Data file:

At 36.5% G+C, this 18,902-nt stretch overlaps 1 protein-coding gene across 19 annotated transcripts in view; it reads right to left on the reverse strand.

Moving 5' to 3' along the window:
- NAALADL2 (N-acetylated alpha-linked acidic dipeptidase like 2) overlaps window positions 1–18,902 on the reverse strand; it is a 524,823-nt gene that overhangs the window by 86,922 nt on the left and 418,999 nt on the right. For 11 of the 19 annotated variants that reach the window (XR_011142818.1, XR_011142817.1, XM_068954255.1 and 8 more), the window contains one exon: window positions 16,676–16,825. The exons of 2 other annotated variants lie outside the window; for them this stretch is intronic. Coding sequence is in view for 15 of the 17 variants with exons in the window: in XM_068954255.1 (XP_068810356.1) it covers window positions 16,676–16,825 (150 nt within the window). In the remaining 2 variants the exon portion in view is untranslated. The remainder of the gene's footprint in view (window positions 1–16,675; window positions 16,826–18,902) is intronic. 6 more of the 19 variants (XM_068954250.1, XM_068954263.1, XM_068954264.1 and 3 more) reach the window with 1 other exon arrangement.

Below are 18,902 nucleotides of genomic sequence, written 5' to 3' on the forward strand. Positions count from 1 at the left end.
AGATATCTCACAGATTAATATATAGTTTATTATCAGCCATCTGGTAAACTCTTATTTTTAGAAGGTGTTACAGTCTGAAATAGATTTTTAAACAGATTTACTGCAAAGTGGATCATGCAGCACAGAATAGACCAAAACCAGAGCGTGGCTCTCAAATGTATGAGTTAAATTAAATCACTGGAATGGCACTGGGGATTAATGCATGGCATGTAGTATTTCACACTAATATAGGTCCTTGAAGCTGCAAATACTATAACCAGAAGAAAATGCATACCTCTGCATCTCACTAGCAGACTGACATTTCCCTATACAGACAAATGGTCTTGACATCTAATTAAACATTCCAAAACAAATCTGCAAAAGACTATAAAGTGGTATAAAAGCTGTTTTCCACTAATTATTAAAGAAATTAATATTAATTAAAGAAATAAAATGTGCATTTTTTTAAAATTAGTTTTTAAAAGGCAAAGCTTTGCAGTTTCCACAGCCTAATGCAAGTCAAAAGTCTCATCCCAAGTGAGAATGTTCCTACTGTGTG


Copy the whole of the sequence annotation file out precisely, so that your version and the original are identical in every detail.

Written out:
At 36.5% G+C, this 18,902-nt stretch overlaps 1 protein-coding gene across 19 annotated transcripts in view; it reads right to left on the reverse strand.

Moving 5' to 3' along the window:
- NAALADL2 (N-acetylated alpha-linked acidic dipeptidase like 2) overlaps window positions 1–18,902 on the reverse strand; it is a 524,823-nt gene that overhangs the window by 86,922 nt on the left and 418,999 nt on the right. For 11 of the 19 annotated variants that reach the window (XR_011142818.1, XR_011142817.1, XM_068954255.1 and 8 more), the window contains one exon: window positions 16,676–16,825. The exons of 2 other annotated variants lie outside the window; for them this stretch is intronic. Coding sequence is in view for 15 of the 17 variants with exons in the window: in XM_068954255.1 (XP_068810356.1) it covers window positions 16,676–16,825 (150 nt within the window). In the remaining 2 variants the exon portion in view is untranslated. The remainder of the gene's footprint in view (window positions 1–16,675; window positions 16,826–18,902) is intronic. 6 more of the 19 variants (XM_068954250.1, XM_068954263.1, XM_068954264.1 and 3 more) reach the window with 1 other exon arrangement.

Below are 18,902 nucleotides of genomic sequence, written 5' to 3' on the forward strand. Positions count from 1 at the left end.
AGATATCTCACAGATTAATATATAGTTTATTATCAGCCATCTGGTAAACTCTTATTTTTAGAAGGTGTTACAGTCTGAAATAGATTTTTAAACAGATTTACTGCAAAGTGGATCATGCAGCACAGAATAGACCAAAACCAGAGCGTGGCTCTCAAATGTATGAGTTAAATTAAATCACTGGAATGGCACTGGGGATTAATGCATGGCATGTAGTATTTCACACTAATATAGGTCCTTGAAGCTGCAAATACTATAACCAGAAGAAAATGCATACCTCTGCATCTCACTAGCAGACTGACATTTCCCTATACAGACAAATGGTCTTGACATCTAATTAAACATTCCAAAACAAATCTGCAAAAGACTATAAAGTGGTATAAAAGCTGTTTTCCACTAATTATTAAAGAAATTAATATTAATTAAAGAAATAAAATGTGCATTTTTTTAAAATTAGTTTTTAAAAGGCAAAGCTTTGCAGTTTCCACAGCCTAATGCAAGTCAAAAGTCTCATCCCAAGTGAGAATGTTCCTACTGTGTG